If your significant other ever suggests a vacation to Croatia, jump all over it! Better yet, be proactive and suggest it yourself. Croatia is a beautiful country; Dubrovnik’s wall walk, the coastal islands, and Istria’s hill towns are all stunning. There also are some great places in that part of the world to drift a fly.
My partner Deb and I spent six weeks touring Eastern Europe this past summer and since I can’t say I’ve truly experienced a place unless I’ve fished there, I spent plenty of time researching angling opportunities before we left. Earlier on the Fishwest blog, I posted a report from my experience in Estonia. In this article, I’ll recount my experiences in Croatia.
The small, sleepy, and charming village of Brod na Kupi is in northern Croatia near the border of Slovenia and right on the doorstep of Risnjak National Park. Surrounded by low mountains and dense forests, it is sometimes referred to as “Butterfly Valley.” There are three gorgeous rivers that converge almost right in town – the Kupa, the Kupica, and the Curak. I would actually classify them respectively as a river, stream, and creek.
Most European fishing licenses are valid for a certain beat of water for 1 day only. The cafe in Brod na Kupi sold a single license that allowed an angler to pursue the brown trout and grayling in all three local rivers. There were no fly shops nearby, so I was dependant on the gear I had with me.
We stayed in a scenic little holiday house that was advertised on Booking.com. Driving the country lanes to and from the river made me feel like I was really experiencing local life.
g-feuerstein.com/en/fly-fishing-croatia.html includes good river descriptions and contact information for a guide.
It was brutally hot the afternoon we arrived, so I didn’t hit the river until there was only about an hour and a half of daylight left. I chose the Kupica because a couple good spots had revealed themselves beside the road we drove in on. Despite the easy access, there was no other angler in sight. The stream was gin clear and alternated between deep pools, rock-filled glides and very shallow riffles. Unfortunately, the latter dominated and it was a long walk between prime spots.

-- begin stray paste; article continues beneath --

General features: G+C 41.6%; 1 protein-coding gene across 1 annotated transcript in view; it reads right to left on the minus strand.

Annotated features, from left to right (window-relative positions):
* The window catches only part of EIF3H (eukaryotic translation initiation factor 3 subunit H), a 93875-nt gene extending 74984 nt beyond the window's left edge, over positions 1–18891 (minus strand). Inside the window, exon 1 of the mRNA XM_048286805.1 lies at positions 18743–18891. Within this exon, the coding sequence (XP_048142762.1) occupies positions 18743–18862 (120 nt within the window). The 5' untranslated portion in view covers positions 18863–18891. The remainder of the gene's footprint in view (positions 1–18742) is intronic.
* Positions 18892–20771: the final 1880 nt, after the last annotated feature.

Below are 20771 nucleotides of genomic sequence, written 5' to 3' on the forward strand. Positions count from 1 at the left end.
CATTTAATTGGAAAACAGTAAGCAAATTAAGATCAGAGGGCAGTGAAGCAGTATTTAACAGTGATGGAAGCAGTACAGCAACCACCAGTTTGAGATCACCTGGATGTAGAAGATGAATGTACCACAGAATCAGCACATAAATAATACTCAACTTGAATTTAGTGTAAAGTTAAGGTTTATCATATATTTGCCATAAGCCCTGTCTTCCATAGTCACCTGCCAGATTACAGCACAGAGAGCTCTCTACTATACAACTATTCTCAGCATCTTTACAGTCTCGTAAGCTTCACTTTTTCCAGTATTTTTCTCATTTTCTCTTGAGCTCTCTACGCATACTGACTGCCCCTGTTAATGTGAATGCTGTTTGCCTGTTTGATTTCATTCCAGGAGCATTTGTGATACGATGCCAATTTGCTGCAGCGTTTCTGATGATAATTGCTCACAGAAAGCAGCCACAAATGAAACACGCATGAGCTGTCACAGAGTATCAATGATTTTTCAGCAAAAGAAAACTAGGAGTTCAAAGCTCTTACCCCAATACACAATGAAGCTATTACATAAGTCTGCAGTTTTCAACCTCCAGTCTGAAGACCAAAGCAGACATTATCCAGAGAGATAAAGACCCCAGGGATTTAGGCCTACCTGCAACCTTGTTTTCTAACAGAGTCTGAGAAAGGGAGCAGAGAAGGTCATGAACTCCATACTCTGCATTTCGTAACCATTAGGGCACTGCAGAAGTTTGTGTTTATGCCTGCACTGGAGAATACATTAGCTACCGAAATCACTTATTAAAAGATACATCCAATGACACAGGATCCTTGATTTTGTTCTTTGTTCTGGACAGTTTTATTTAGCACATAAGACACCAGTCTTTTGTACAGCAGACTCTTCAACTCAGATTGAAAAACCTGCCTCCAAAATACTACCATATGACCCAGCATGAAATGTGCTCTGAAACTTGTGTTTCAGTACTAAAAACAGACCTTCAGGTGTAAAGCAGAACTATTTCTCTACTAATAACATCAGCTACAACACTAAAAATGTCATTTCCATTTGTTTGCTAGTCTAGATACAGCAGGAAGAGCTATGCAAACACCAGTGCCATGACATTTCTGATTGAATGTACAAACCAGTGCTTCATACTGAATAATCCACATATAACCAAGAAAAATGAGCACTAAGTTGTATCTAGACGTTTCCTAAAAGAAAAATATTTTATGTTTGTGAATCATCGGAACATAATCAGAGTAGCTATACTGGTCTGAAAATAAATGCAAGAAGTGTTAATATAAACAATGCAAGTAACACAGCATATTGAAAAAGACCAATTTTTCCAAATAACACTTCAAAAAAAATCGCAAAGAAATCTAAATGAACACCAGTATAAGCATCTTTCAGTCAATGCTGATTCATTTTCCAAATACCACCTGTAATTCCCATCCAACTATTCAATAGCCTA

My very first drift was where the water slid by a log and over some deeper boulders. It was with a parachute Adams. Is there any other fly to tie on when you are in a completely foreign country and don’t really know what to do? Shockingly, a trout appeared and tracked my fly for about 5 feet. As soon as that one disappeared, another showed itself and finned lazily in the current. Out went the Adams again. The fish accelerated towards it and I was already planning the hook set. Then the trout abruptly sunk out of sight.
Sigh… I started hiking upstream to a good looking bend in the river. By the time I got there, a mist had settled over the water. It was the first time in my life I had to ditch a dry fly because fog obscured it. I heard a couple fish rising but reluctantly tied on a streamer and worked my way along the bend before darkness chased me off the river.